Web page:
Health Care Planning

Advance Care Planning involves setting out your wishes now for your future health and medical care.

There are three main types of advance care planning. These are:

  1. Enduring Power of Attorney
  2. Advance Health Directive; and
  3. Statement of Views.

These forms of advance care planning only come into effect when you are no longer able to speak for yourself.

1. Enduring Power of Attorney (EPA)

An Enduring Power of Attorney (EPA) is a formal document used by an adult (the principal) to authorise one or more persons (the attorneys) to make personal and/or financial decisions on the principal’s behalf if the principal lacks capacity to make those decisions. An EPA allows you to name someone to make decisions on your behalf if or when you can no longer do so. That person (referred to as your “attorney”) can be authorised to make financial (money) decisions, personal decisions (for example, relating to health care), or both. An attorney appointed for personal matters will become the primary contact if you need medical treatment. People often make an EPA when they make a Will.

The person you select cannot make decisions about “special health matters” (e.g. organ donation). Those decisions are made by your next of kin (closest relative).

An example of an enduring power of attorney document that you can complete online can be found at: https://publications.qld.gov.au/dataset/power-of-attorney-and-advance-health-directive

Paper copies can also be obtained from many newsagents.

For more information, see LawRight’s:

2. Advance Health Directive (AHD)

This legally binding document tells health care professionals what treatment you would like to receive (or not receive) in the event that you are no longer able to make your wishes clear (e.g. you might be unconscious). While you are still able to speak for yourself, the Advance Health Directive will not be used.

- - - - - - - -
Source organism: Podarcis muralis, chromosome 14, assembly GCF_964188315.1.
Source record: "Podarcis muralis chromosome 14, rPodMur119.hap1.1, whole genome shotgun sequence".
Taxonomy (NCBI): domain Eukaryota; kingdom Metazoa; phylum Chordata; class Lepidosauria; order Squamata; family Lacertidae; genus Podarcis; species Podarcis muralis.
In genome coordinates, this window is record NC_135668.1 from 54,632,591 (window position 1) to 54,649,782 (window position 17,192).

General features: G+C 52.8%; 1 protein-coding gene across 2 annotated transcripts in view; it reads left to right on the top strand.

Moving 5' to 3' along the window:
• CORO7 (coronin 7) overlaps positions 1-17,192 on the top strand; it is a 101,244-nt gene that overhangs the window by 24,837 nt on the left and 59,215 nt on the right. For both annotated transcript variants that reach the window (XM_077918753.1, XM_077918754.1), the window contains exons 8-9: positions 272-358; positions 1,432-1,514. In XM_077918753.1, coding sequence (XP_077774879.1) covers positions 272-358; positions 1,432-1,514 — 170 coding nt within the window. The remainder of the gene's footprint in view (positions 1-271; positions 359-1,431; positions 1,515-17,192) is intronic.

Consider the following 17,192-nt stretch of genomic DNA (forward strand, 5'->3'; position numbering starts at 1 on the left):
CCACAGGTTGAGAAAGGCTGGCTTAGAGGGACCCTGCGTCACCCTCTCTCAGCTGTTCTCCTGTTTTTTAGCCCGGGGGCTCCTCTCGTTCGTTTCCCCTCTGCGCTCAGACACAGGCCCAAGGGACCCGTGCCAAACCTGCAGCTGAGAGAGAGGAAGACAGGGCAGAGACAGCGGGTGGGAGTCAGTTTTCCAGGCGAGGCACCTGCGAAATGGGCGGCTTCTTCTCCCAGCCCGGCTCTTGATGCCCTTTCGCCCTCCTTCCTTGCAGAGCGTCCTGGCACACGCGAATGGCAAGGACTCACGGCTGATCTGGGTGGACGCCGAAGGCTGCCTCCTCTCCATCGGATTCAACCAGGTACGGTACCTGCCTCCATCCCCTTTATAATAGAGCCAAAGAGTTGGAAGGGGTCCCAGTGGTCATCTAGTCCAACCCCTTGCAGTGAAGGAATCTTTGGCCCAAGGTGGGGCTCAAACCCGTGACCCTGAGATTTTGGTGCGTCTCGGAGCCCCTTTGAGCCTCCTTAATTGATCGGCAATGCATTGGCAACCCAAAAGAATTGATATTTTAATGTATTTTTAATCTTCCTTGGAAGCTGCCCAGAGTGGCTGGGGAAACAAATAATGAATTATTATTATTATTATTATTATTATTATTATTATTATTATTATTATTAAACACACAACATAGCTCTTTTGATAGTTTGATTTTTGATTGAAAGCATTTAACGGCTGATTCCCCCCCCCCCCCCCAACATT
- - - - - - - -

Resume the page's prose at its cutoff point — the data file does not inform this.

Health professionals treating you must abide by your instructions in the Advance Health Directive, unless they are not consistent with good medical practice (you might have asked for something that could make your health worse) or are illegal (eg. a request for euthanasia).

When you fill out an Advance Health Directive, your doctor must agree that you understand your health condition(s) and the effect of making the Advance Health Directive. It is worth talking with your doctor before completing any forms.

You must also be at least 18 years old.

View LawRight’s step-by-step guide to completing an Advance Health Directive (with links to electronic forms) can be found by clicking the box below.

3. Statement of Views/Choices

If the person has completed an Enduring Power of Attorney or Advance Health Directive whilst they had capacity, they don’t need to do anything else. However, if a person lacks legal capacity and they have not pre-arranged an EPA or AHD, they may be able to get assistance to prepare a Statement of Views/Choices. Unlike an Advance Health Directive or EPA, this document lacks legal force, but it still may help guide medical and care practitioners in deciding care arrangements. A Statement of Views/Choices is usually prepared by a family member in collaboration with care professionals.

Read a more detailed explanation about a Statement of Views.

For information on other decision-makers for a person without legal capacity, such as the appointment of a guardian for health care for a person by the Queensland Civil and Administrative Tribunal (‘QCAT’) or appointment of a statutory health attorney see the factsheets at: Guardianship and Administration.

More factsheets about Health Care Planning.

External resources

  • Public Guardian - The Office of the Public Guardian is an independent body, working to protect the rights and interests of adults who have an impaired capacity to make their own decisions.